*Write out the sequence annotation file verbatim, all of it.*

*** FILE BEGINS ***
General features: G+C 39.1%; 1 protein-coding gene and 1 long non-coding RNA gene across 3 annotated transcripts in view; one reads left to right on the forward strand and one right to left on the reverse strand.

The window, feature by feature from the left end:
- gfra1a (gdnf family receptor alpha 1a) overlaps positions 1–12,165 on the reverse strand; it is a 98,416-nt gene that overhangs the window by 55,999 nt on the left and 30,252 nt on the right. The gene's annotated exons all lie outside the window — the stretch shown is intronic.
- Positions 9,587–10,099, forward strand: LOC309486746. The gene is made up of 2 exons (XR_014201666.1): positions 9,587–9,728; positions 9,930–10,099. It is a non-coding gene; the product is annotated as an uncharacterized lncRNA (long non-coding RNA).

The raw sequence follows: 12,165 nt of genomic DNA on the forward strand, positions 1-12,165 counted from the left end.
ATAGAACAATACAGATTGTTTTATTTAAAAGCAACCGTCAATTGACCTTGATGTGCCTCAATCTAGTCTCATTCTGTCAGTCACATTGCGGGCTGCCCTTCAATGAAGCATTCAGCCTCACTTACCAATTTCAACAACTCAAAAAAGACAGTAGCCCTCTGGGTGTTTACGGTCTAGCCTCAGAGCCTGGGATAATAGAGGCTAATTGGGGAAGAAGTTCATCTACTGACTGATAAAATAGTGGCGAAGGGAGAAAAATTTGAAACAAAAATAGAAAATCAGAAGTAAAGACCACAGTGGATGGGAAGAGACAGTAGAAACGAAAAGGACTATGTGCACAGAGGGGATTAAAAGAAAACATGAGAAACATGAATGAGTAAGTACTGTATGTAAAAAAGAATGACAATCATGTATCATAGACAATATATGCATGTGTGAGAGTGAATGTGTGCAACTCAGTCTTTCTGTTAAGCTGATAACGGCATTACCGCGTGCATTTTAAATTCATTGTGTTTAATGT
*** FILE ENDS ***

General features: G+C 39.1%; 1 protein-coding gene and 1 long non-coding RNA gene across 3 annotated transcripts in view; one reads left to right on the forward strand and one right to left on the reverse strand.

The window, feature by feature from the left end:
- gfra1a (gdnf family receptor alpha 1a) overlaps positions 1–12,165 on the reverse strand; it is a 98,416-nt gene that overhangs the window by 55,999 nt on the left and 30,252 nt on the right. The gene's annotated exons all lie outside the window — the stretch shown is intronic.
- Positions 9,587–10,099, forward strand: LOC309486746. The gene is made up of 2 exons (XR_014201666.1): positions 9,587–9,728; positions 9,930–10,099. It is a non-coding gene; the product is annotated as an uncharacterized lncRNA (long non-coding RNA).

The raw sequence follows: 12,165 nt of genomic DNA on the forward strand, positions 1-12,165 counted from the left end.
ATAGAACAATACAGATTGTTTTATTTAAAAGCAACCGTCAATTGACCTTGATGTGCCTCAATCTAGTCTCATTCTGTCAGTCACATTGCGGGCTGCCCTTCAATGAAGCATTCAGCCTCACTTACCAATTTCAACAACTCAAAAAAGACAGTAGCCCTCTGGGTGTTTACGGTCTAGCCTCAGAGCCTGGGATAATAGAGGCTAATTGGGGAAGAAGTTCATCTACTGACTGATAAAATAGTGGCGAAGGGAGAAAAATTTGAAACAAAAATAGAAAATCAGAAGTAAAGACCACAGTGGATGGGAAGAGACAGTAGAAACGAAAAGGACTATGTGCACAGAGGGGATTAAAAGAAAACATGAGAAACATGAATGAGTAAGTACTGTATGTAAAAAAGAATGACAATCATGTATCATAGACAATATATGCATGTGTGAGAGTGAATGTGTGCAACTCAGTCTTTCTGTTAAGCTGATAACGGCATTACCGCGTGCATTTTAAATTCATTGTGTTTAATGT